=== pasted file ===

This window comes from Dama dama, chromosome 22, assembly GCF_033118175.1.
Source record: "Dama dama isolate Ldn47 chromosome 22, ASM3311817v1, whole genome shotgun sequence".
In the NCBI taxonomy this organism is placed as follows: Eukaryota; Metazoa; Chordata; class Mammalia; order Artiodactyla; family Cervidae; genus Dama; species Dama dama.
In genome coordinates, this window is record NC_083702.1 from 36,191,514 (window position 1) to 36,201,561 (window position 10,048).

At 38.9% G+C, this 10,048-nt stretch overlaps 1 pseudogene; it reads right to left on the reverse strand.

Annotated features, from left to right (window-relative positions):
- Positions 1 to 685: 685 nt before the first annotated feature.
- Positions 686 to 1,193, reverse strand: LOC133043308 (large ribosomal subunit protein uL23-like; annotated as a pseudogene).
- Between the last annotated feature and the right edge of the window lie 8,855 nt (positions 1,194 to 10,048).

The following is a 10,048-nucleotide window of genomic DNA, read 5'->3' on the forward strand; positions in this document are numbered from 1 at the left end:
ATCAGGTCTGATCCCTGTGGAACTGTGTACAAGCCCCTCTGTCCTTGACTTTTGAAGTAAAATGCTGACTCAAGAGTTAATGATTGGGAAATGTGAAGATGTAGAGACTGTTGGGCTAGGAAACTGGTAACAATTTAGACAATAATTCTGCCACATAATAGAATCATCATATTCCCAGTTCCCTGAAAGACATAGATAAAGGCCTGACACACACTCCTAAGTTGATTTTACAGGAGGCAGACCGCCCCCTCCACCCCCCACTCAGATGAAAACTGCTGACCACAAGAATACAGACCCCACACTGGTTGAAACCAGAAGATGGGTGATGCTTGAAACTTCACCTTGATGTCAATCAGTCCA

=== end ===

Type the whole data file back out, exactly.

This window comes from Dama dama, chromosome 22, assembly GCF_033118175.1.
Source record: "Dama dama isolate Ldn47 chromosome 22, ASM3311817v1, whole genome shotgun sequence".
In the NCBI taxonomy this organism is placed as follows: Eukaryota; Metazoa; Chordata; class Mammalia; order Artiodactyla; family Cervidae; genus Dama; species Dama dama.
In genome coordinates, this window is record NC_083702.1 from 36,191,514 (window position 1) to 36,201,561 (window position 10,048).

At 38.9% G+C, this 10,048-nt stretch overlaps 1 pseudogene; it reads right to left on the reverse strand.

Annotated features, from left to right (window-relative positions):
- Positions 1 to 685: 685 nt before the first annotated feature.
- Positions 686 to 1,193, reverse strand: LOC133043308 (large ribosomal subunit protein uL23-like; annotated as a pseudogene).
- Between the last annotated feature and the right edge of the window lie 8,855 nt (positions 1,194 to 10,048).

The following is a 10,048-nucleotide window of genomic DNA, read 5'->3' on the forward strand; positions in this document are numbered from 1 at the left end:
ATCAGGTCTGATCCCTGTGGAACTGTGTACAAGCCCCTCTGTCCTTGACTTTTGAAGTAAAATGCTGACTCAAGAGTTAATGATTGGGAAATGTGAAGATGTAGAGACTGTTGGGCTAGGAAACTGGTAACAATTTAGACAATAATTCTGCCACATAATAGAATCATCATATTCCCAGTTCCCTGAAAGACATAGATAAAGGCCTGACACACACTCCTAAGTTGATTTTACAGGAGGCAGACCGCCCCCTCCACCCCCCACTCAGATGAAAACTGCTGACCACAAGAATACAGACCCCACACTGGTTGAAACCAGAAGATGGGTGATGCTTGAAACTTCACCTTGATGTCAATCAGTCCA